Low-income communities are often shoehorned into existing properties. When expanding, they are forced to build up by adding floors on top, while lacking proper permits and the required foundational support. Usually, this occurs in informal urban settlements housing low-income communities, although it can affect middle-income neighborhoods too.

Fawaz gave the infamous Mar Michael building in Beirut, which collapsed following the Beirut Port explosion, as an example. The building had two additional floors built on top without proper foundational support.


Building Blocks of a Crisis

The cornerstone of Lebanon’s economic model following the end of the Civil War was to attract foreign capital in what was later deemed a financial house of cards. This included the government enacting laws that favored transnational developers over the city’s residents.  

 According to Fawaz the marginalization of low- and middle-income communities is a result of an “economic model that encourages speculation,” which sees people buy and hold onto real estate in the hope the price will increase without any regard for social values.

When lower-income residents are priced out of safe housing, they will have to find residence elsewhere. Given that most of them work in urban areas, hampered by a lack of affordable public transport, they are forced to seek refuge in dilapidated urban housing.

Meanwhile, Beirut’s apartment vacancy rate stood at a whopping 23% in 2019, which jumped up to almost 50% for high-end apartments. [2] Economists generally consider 5% a healthy vacancy rate for the rental housing market.[3]

“We force people to live at risk in the name of private property,” said Fawaz.

Vacant urban properties can have a negative effect on the economy, which is why most cities around the world tax vacant buildings. True to Lebanese exceptionalism, vacant properties in Lebanon are exempt from taxes. Introducing such taxes would encourage Lebanon’s property owners to lower rents, resulting in more affordable and safer housing options.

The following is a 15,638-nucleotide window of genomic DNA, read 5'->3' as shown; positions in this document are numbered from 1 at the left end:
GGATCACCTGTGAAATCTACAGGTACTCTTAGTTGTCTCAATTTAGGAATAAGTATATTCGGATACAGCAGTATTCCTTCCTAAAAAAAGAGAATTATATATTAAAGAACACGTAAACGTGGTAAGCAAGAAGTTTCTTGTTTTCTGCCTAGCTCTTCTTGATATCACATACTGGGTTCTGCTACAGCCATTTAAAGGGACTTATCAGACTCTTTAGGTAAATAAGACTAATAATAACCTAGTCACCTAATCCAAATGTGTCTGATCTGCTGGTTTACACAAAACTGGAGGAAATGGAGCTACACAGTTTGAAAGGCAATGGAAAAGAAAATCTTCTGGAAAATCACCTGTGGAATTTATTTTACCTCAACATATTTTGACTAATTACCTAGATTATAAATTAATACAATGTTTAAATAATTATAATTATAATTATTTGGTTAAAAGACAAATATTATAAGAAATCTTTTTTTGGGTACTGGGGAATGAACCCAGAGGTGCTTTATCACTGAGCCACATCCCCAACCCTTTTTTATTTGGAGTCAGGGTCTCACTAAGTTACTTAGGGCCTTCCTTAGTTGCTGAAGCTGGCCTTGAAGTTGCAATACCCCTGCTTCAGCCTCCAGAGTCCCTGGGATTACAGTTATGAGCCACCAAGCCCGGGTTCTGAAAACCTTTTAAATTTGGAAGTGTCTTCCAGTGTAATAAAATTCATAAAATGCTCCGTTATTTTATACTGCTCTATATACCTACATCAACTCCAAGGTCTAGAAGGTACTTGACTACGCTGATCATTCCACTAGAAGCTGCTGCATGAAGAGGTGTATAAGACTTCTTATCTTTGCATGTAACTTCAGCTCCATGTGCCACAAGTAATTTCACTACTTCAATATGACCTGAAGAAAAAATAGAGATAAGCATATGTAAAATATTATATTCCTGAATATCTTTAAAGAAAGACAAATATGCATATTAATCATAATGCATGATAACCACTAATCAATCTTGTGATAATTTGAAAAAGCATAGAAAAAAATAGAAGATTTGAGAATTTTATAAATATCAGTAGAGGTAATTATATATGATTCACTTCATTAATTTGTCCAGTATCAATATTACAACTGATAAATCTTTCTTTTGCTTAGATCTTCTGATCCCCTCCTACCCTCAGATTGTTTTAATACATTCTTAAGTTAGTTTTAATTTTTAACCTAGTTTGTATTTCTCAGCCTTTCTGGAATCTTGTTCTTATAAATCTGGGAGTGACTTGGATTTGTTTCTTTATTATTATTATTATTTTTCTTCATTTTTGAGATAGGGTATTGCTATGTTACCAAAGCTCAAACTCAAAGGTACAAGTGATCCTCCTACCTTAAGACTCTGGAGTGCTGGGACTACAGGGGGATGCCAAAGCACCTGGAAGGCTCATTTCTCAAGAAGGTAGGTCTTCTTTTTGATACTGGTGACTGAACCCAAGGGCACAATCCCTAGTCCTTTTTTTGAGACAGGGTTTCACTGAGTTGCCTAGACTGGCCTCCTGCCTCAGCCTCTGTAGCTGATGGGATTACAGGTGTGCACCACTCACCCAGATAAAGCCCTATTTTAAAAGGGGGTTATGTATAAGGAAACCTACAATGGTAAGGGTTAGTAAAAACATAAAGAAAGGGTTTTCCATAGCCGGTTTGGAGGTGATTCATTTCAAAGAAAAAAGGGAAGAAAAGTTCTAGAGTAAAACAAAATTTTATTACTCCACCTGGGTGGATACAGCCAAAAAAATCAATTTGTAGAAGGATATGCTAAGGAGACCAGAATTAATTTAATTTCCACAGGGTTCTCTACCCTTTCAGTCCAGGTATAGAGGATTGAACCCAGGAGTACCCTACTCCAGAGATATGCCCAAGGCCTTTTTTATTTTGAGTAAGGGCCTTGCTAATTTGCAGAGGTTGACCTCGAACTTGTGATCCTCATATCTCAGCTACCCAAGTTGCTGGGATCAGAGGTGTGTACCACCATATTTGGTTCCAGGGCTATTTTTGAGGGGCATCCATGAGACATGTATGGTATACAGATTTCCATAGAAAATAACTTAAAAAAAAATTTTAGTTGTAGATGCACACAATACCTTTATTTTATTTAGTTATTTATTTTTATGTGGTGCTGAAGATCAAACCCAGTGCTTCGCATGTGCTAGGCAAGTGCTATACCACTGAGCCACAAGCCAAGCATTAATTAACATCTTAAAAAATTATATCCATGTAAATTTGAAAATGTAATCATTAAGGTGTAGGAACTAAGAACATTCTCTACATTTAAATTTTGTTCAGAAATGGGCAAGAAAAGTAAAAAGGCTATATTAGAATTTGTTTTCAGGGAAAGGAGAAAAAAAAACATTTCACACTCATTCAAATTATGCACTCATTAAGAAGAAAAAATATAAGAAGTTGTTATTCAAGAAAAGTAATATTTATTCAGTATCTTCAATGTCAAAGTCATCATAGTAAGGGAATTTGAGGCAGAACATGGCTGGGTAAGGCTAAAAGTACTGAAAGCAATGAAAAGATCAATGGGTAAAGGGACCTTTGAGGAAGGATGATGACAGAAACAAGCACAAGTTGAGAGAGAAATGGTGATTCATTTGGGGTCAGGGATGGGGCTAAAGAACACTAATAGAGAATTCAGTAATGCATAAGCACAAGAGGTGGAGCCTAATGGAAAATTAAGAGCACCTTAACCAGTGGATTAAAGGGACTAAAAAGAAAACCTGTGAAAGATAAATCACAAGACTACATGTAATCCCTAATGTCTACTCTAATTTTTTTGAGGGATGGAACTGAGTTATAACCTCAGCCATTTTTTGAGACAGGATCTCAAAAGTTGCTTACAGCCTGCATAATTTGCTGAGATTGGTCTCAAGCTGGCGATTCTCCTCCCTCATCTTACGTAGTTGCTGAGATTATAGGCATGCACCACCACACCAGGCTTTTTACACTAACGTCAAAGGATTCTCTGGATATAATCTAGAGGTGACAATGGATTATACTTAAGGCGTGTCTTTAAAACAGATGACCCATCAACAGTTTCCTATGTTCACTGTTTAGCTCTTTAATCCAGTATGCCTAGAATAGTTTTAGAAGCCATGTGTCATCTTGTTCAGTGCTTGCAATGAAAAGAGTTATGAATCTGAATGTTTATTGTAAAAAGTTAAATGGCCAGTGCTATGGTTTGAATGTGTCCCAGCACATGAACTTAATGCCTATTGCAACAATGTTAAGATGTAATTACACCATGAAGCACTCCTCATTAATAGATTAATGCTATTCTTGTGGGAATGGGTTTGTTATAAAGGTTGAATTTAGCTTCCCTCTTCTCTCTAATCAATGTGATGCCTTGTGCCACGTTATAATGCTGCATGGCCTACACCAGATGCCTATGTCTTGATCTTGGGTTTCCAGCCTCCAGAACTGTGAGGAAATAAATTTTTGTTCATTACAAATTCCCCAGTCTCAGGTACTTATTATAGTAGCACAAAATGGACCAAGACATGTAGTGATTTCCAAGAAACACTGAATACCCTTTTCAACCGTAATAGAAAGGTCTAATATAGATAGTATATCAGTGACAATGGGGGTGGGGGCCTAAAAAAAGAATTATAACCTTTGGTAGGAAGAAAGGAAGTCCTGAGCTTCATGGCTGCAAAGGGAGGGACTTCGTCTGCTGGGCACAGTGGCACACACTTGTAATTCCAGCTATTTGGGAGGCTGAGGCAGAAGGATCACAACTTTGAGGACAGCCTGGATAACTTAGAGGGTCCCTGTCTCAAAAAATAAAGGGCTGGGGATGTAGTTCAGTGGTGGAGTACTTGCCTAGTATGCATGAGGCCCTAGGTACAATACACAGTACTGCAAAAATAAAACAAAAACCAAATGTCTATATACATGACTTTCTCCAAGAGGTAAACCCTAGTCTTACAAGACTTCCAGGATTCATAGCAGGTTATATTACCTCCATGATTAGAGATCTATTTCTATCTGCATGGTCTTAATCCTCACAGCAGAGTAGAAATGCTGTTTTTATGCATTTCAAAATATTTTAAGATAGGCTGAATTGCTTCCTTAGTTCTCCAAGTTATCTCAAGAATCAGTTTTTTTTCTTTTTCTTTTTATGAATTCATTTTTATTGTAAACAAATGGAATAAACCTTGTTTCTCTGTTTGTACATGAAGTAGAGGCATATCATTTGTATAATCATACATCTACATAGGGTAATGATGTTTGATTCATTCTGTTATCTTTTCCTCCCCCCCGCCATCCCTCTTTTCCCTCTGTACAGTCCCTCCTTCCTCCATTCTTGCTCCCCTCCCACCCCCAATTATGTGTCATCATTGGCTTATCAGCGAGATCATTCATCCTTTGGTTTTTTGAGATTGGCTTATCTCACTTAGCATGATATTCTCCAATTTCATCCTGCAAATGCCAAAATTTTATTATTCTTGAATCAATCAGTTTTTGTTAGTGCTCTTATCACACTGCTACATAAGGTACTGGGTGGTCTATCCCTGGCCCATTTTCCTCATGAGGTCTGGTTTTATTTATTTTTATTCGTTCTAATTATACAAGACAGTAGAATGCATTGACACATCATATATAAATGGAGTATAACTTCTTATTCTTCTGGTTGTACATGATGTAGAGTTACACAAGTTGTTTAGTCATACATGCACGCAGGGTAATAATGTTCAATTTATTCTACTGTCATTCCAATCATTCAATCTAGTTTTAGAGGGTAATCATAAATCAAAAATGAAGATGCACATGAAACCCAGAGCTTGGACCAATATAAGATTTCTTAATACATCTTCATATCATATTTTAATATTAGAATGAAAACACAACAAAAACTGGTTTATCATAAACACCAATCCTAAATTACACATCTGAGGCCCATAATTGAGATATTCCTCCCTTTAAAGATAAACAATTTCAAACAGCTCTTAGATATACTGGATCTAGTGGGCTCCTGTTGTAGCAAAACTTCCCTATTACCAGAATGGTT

Beirut inhabitants are all too familiar with the sight of empty high-rises and unfinished development projects juxtaposed against unsafe and overcrowded apartment blocks. The reconstruction of the Beirut downtown area by the Lebanese company Solidere has been burned into Lebanon’s collective memory. The once bustling city center is now a ghost town of empty or unfinished real estate projects and parking lots.

Rock the Foundations

Meanwhile, a far more alarming and destructive threat rumbles underground. Lebanon sits on an active plate boundary known as the Levant Fault System. Building safety standards have been updated to include earthquake resistance.

“However, nobody enforces it, or almost nobody,” said Fawaz. “This is tragic, because we are on a severe fault.” In the event of an earthquake, the number of casualties would no doubt be devastating.

“I don’t see a solution [for Lebanon’s housing crisis] before a serious transformation of Lebanon’s political system is set in place,” said Fawaz. “The decisions made to encourage speculation were taken by those actors in government, who also work outside of it to either finance or develop land.”


[1] UNICEF, 2018, “El-Qobbeh Neighborhood Profile,” online at: https://www.unicef.org/lebanon/media/631/file/Lebanon-report-3-qobbeh.pdf

[2] Beirut Urban Lab, “A City For Sale,” online at: https://www.beiruturbanlab.com/en/Details/612/beirut%E2%80%99s-residential-fabric

[3] Mike Gedal, Ioan Voicu, The Furman Center For Real Estate & Urban Policy, 2005, “Recent Trends in the Availability & Affordability of Housing in New York City,” online at: https://furmancenter.org/files/sotc/SOC2005_RecentTrends_000.pdf